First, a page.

October 7, 2011

Review – Hector: Badge of Carnage
Episode 3: Beyond Reasonable Doom

Filed under: Reviews — Tags: , , , , , , — TJ "Kyatt" Cordes @ 9:06 am

Hector Episode 3 Review
Well, the wait for Hector: Badge of Carnage Episode 3 – Beyond Reasonable Doom, certainly wasn’t as long as I was expecting for a game with “Episode 3” in its title.

With that dig out of the way, it’s time to return to Clapper’s Wreake and conclude this season of Straandlooper’s point-and-click adventure featuring Detective Inspector Hector, the hero that Clapper’s Wreake deserves – that is to say, a hilariously corrupt and loathsome one.

Hector Episode 3 Review
Hector: Episode 3 begins much like the other two episodes, with Hector trapped in a small room, wherein he has to use his puzzle solving skills to escape. This puzzle differs in that it doubles as a Saw-style death machine, albeit a more lighthearted one in which, if the corpulent constable stops running on a treadmill, he and his partner drown in poo.

Alright, perhaps “lighthearted” isn’t the correct word, but it was an amusing start to this third entry to the series, even though the tension is dampened by the fact that there’s really no way to fail, as Hector runs indefinitely no matter how long it takes to solve the puzzle.

Much like Episode 2, there is a portion of Episode 3 in which you play as both Hector and his annoying partner Lambert, though it’s a different experience this time around. Whereas last time Hector and Lambert were just two men blindly exchanging junk through a hole in the wall (note to self: reword this later), this time around they work in the same space, each with a set of loosely defined abilities.

Essentially, you play as one person until he complains about some object being too heavy, or some passageway being too small, or some task being too menial or dangerous, which is your cue to tag out to the other stronger, smaller or more dispensable character. This portion was reminiscent of something out of Lost Vikings or the Mario and Luigi RPGs, but with a much narrower scope.

Hector Episode 3 Review
I concluded my review of Episode 1 by saying that the series would pay off if the consequences of Hector’s questionably altruistic actions were elaborated upon in later episodes. While Episode 2 mentioned some of the people and events of the initial foray into the series, the meat of Episode 3 takes place in a town fair attended by many familiar faces.

This fair, which is somewhat astounding in how it manages to look so colorful and grimy at the same time, is chocked full of references to the first episode. Surprisingly, few of the people hold a grudge over the way Hector “helped” them previously, but then, if they refused to talk to him in an investigation-based adventure game, it wouldn’t be that fun, now would it?

Hector Episode 3 Review
After Episode 2’s lewd, rancid meat-filled quest, I was surprised to find that this episode was a bit more tame in comparison; yes, it has its aforementioned poo, and the crime-solving duo spends the first hour or two wearing nothing but arse-exposing hospital gowns, but it didn’t have the “ew, even I’m a bit put off by this” moments of past episodes. They do say the word “arse” in this one more than in the other two combined though, and I picked up a handful of British slang words that I’m going to have to look up later, but I’m certain that they are horribly offensive across the pond.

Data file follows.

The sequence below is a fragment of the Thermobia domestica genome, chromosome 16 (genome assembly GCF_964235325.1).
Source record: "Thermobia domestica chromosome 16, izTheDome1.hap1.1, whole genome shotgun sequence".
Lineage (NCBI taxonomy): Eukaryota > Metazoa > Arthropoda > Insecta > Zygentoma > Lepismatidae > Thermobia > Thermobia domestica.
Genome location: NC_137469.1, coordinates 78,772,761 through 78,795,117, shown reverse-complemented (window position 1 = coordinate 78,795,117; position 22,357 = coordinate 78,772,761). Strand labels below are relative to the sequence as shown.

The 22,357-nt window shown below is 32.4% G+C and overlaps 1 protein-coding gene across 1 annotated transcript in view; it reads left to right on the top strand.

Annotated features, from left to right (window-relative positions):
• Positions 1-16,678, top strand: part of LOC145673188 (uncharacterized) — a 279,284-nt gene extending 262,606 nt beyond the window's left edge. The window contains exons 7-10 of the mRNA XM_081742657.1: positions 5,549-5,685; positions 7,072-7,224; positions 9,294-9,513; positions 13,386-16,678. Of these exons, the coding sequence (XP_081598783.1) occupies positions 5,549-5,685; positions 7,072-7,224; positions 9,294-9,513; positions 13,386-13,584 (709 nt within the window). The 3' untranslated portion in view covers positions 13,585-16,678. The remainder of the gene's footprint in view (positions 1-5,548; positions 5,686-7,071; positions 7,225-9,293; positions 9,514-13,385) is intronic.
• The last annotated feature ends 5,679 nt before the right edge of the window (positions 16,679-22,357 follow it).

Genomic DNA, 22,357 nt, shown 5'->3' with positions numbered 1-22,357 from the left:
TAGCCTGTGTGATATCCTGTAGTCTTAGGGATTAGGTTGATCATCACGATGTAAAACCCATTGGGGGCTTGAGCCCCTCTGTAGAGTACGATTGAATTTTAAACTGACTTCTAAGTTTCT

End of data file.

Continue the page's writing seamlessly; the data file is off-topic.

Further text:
That’s not to say the story or the puzzles are bad; most of the puzzles still require Hector to do what he does best – ruin people’s lives in a hilarious manner, and in the end, that’s what keeps my interest in this series. Additionally, while this episode follows the previous two’s “trapped in a small area/trapped in a slightly larger area/explore the rest of the map for clues” formula, this last episode shakes things up by not dividing the last part into three sub-quests. Instead the game throws Hector into one gigantic area with the sole intention of warning the attendees of the fair of a terrorist attack and then thwarting said attack, which was a refreshing change.

There’s even a map that lets you instantly cross the fairgrounds without having to walk through 5 or 6 screens every time, which is a great time saver, even though it is still fun to watch Hector’s dumpy walking animation (which turns into a dumpy running animation when things go pear-shaped near the end).

With all of that said and done, Hector: Episode 3 contains all of the off-color British humor (or rather, off-colour British humour), bizarre puzzles, stylized backdrops and hilarious walking animations that one would expect from the series, and it wraps the story up rather conclusively.

While I can’t say that Episode 3 is my favorite of the series, throughout these last three games, Straandlooper managed to create their own filth-laden British town, populate it accordingly and threaten to destroy all of it, and I’m glad that Telltale Games plucked this iPhone game out of the ground and let it grow in its adventure terrarium for a couple more episodes.

Straandlooper, Telltale Games

Telltale Games

PC, Mac, iPad (PC Reviewed)


Release Date
September 23, 2011

*A copy of this title was provided by the publisher for review

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